Tuesday was one of those beautiful autumn days that you wish would repeat itself every single day from Labor Day through Thanksgiving. Bright sun, cool breeze. Just Perfect.
You might be wondering why, on Tuesday of all days, I took particular notice of this nice weather. Well, to be honest, the weather here has been great the entire week. But Tuesday was special, because I had the unique opportunity to to enjoy lunch at Roots Restaurant with Chef David Tanis of Chez Panisse.
We were privileged to be contacted by his book publicist a few weeks ago, and she wondered if Burp! would be interested in conducting an interview with Tanis while he was in town for another event. Of COURSE we were interested -- and so we decided to gather up a few of our other blogger friends and invite them to participate in a blogger junket of sorts. We contacted Roots to see if they'd be interested in hosting the luncheon, since their menu (based on local, seasonal produce) seemed to really capture the best of Milwaukee dining.
Tanis has been working at the infamous Chez Panisse Restaurant on and off since the 1980s. These days he acts as co-Chef of the restaurant, splitting the year with his colleague Jean-Pierre Moulle. When he isn't cooking up wonderful things at Chez Panisse, he can be found in Paris, where he hosts a private dining club.
Chef David was in Milwaukee to promote his new book, Heart of the Artichoke and Other Kitchen Journeys -- a lovely little tome, if I do say so myself. The book includes not only a collection of gorgeous photos and simple-but-delicious recipes, but it also contains memorable and entertaining anecdotes from Tanis' life & culinary adventures.
I arrived at Roots as the afternoon sun began to shine through the clear glass patio windows and glisten off of the bottles sitting along the bar on the back wall. I could hear the sounds of the meat grinder whirring in the background as the staff prepared for dinner service, and I wondered what Chef Paul had in mind for our lunch.
I needn't have worried -- the menu was brief, but fantastic. It featured items like seasonal maple frisee salad, fried lake perch sandwiches, and a lovely grilled cheese with arugula, sliced pears and mushroom pate.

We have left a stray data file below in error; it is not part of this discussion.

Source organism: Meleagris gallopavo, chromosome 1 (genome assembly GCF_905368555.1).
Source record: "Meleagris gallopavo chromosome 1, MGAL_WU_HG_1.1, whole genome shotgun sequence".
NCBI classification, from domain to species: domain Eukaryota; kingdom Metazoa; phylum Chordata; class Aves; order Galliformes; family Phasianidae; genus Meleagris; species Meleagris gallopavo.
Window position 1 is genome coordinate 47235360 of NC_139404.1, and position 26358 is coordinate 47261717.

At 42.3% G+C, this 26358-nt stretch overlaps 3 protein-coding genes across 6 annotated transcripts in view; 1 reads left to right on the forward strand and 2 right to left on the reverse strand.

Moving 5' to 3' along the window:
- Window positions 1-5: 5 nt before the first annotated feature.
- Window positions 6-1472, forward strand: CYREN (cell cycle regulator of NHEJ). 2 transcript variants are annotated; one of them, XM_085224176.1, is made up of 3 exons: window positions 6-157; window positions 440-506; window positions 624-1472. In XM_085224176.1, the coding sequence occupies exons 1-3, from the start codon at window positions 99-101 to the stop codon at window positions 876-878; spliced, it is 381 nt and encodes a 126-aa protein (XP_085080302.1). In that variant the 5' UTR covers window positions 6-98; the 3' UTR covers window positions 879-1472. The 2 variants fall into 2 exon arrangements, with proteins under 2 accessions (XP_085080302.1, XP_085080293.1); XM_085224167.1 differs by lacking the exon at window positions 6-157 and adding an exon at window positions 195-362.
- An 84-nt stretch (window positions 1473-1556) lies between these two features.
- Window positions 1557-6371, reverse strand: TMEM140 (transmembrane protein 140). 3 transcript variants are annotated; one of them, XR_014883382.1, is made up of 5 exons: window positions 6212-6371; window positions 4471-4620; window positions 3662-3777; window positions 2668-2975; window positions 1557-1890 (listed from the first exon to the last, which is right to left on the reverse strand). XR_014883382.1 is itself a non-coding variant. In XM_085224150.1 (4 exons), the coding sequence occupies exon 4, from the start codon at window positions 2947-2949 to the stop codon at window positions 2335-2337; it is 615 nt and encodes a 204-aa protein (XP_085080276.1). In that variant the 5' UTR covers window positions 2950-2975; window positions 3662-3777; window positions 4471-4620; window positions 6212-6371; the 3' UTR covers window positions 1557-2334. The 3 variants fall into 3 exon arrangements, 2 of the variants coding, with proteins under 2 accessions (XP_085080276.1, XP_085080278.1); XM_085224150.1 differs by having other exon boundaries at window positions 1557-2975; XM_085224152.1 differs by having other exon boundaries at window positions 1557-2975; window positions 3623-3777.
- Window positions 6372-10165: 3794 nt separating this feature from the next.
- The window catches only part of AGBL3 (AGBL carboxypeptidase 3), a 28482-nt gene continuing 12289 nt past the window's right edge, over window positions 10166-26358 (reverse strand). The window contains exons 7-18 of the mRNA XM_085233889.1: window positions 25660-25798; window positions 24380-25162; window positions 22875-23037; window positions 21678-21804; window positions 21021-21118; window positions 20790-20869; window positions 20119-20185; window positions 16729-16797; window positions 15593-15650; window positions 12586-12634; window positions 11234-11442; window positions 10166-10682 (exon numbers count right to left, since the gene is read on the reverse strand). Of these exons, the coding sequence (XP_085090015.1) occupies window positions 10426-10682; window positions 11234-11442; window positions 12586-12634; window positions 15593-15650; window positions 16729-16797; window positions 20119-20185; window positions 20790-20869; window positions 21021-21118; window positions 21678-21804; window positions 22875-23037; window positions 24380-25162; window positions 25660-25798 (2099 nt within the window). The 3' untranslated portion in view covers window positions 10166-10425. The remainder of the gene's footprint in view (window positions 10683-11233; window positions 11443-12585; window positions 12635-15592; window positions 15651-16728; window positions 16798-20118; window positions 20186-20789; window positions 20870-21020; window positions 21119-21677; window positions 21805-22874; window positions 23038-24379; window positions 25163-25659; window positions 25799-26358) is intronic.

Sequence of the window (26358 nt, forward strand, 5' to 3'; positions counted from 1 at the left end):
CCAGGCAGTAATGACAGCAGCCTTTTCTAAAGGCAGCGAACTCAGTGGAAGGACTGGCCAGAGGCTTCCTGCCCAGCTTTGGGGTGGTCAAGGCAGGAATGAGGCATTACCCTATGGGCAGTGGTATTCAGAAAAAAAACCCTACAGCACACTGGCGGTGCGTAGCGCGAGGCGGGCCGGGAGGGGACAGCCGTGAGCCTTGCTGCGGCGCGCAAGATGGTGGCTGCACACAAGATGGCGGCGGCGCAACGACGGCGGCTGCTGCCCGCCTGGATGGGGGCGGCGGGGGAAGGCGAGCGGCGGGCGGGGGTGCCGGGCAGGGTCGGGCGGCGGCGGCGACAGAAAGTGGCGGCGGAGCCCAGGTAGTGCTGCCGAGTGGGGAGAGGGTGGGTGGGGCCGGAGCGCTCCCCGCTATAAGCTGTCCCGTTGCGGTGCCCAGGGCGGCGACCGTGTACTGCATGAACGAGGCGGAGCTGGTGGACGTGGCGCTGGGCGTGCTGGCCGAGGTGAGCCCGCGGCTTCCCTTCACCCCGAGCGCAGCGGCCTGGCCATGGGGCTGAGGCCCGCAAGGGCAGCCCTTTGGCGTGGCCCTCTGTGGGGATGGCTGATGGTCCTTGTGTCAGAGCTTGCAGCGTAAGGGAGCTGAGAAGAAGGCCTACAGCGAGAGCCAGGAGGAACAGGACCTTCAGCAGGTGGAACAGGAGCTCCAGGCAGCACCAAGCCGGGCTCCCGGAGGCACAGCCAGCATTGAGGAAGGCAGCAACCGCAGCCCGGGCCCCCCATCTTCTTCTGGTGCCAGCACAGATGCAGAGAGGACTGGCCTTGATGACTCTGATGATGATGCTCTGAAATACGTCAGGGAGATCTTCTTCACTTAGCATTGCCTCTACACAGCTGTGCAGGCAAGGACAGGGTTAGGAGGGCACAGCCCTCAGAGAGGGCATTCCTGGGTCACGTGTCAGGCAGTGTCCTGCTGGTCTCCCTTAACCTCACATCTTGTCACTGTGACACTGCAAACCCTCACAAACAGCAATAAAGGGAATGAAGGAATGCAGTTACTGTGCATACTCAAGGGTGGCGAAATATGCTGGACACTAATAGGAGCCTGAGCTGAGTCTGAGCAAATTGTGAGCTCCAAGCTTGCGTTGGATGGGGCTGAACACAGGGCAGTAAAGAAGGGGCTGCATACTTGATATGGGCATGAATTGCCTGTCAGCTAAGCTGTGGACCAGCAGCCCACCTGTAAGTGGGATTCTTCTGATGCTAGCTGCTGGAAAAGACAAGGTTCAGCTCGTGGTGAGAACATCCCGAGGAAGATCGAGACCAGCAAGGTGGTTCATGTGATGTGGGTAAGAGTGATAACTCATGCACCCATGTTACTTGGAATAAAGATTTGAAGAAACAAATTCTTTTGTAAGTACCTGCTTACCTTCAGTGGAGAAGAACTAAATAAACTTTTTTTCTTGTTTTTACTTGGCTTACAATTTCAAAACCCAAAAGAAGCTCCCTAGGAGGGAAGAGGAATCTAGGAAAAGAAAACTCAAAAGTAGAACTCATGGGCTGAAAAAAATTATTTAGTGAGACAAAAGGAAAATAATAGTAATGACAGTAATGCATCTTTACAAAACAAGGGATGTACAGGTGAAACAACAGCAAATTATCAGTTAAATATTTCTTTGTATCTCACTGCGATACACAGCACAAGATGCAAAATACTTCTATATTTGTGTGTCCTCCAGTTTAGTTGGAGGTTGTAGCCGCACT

A World of Flavors, then Nicole from On My Table and Neil from Stream of Consciousness... and then Chef Tanis himself and Anna from Tallgrass Kitchen.
Tanis greeted each of us with jovial handshakes. He'd just spent his morning doing a cooking demonstration on Fox 6 News - making (of all things) a simple ham sandwich with a deliciously fresh baguette from La Reve. He mentioned that he was impressed by the high quality of the supermarkets in Milwaukee, and commented that we were fortunate to have access to such great produce & sundries.
We were seated along the southeastern windows of the restaurant -- a perfect place to catch a glance of the lovely Milwaukee city-scape while enjoying the warmth of the sun at our backs.
A few of us came prepared with questions to ask Chef David -- though the conversation flowed more naturally than I would have expected. Tanis seemed quite intrigued by the idea of food blogging, and the blogger culture as it has developed in Milwaukee, as well as across the country. And then, the food was delivered to our table... and everyone pulled out their cameras.
It's difficult to capture the spirit of what happened at the table -- Our conversation was so casual -- and Chef Tanis so zen about the process of cooking -- we all felt as if we were among friends, rather than gleaning bits of wisdom from one of the great masters of seasonal cooking.
Here are a few highlights that really stuck with me:
"Dishes are public domain," Tanis said, "From there you simply extract the elements from the base and make it your own."
"It just makes sense. Why would you want asparagus from Peru in the middle of winter when it tastes so great in the early spring when grown locally?"
"There's good food to be found everywhere," Tanis commented. It just takes a bit of legwork to find the little shops -- the nooks and crannies that house local delicacies and homemade products.
The size of a kitchen:
"I like a small kitchen. Everything is within reach and you can't get lost." (Tanis' kitchen in Paris is a minute 6'x10')
Heart of the Artichoke:
"The stories and the recipes are really inseparable. They're intertwined. The stories make the book less of a manual and more of an inspirational device for creative cooking."
Tanis also let on that he's contemplating the idea of starting his own blog -- possibly discussing the dinner parties he hosts at his home in France.
Wow. If he does, we're totally there.
Heart of the Artichoke and Other Kitchen Journeys is available online through various retailers, though we'd encourage you to patronize your locally owned independent bookshop.
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